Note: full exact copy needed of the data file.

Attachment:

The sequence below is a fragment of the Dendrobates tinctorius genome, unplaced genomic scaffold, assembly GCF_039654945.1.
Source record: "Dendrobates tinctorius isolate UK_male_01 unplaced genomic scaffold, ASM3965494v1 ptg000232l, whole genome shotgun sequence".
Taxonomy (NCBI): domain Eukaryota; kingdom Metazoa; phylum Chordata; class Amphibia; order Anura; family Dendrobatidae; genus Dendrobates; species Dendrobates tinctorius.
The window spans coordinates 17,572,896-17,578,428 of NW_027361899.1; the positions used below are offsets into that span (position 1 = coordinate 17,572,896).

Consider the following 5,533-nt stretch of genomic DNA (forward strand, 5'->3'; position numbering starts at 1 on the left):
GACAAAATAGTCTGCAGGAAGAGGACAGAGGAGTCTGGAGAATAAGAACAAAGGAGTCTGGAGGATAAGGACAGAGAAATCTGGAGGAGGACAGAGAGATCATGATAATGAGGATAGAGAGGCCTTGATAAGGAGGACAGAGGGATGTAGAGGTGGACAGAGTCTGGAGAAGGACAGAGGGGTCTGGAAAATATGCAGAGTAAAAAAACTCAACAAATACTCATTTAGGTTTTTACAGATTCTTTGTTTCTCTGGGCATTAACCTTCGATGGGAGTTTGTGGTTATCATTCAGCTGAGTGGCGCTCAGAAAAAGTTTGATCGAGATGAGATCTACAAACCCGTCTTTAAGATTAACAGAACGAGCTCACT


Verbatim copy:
The sequence below is a fragment of the Dendrobates tinctorius genome, unplaced genomic scaffold, assembly GCF_039654945.1.
Source record: "Dendrobates tinctorius isolate UK_male_01 unplaced genomic scaffold, ASM3965494v1 ptg000232l, whole genome shotgun sequence".
Taxonomy (NCBI): domain Eukaryota; kingdom Metazoa; phylum Chordata; class Amphibia; order Anura; family Dendrobatidae; genus Dendrobates; species Dendrobates tinctorius.
The window spans coordinates 17,572,896-17,578,428 of NW_027361899.1; the positions used below are offsets into that span (position 1 = coordinate 17,572,896).

Consider the following 5,533-nt stretch of genomic DNA (forward strand, 5'->3'; position numbering starts at 1 on the left):
GACAAAATAGTCTGCAGGAAGAGGACAGAGGAGTCTGGAGAATAAGAACAAAGGAGTCTGGAGGATAAGGACAGAGAAATCTGGAGGAGGACAGAGAGATCATGATAATGAGGATAGAGAGGCCTTGATAAGGAGGACAGAGGGATGTAGAGGTGGACAGAGTCTGGAGAAGGACAGAGGGGTCTGGAAAATATGCAGAGTAAAAAAACTCAACAAATACTCATTTAGGTTTTTACAGATTCTTTGTTTCTCTGGGCATTAACCTTCGATGGGAGTTTGTGGTTATCATTCAGCTGAGTGGCGCTCAGAAAAAGTTTGATCGAGATGAGATCTACAAACCCGTCTTTAAGATTAACAGAACGAGCTCACT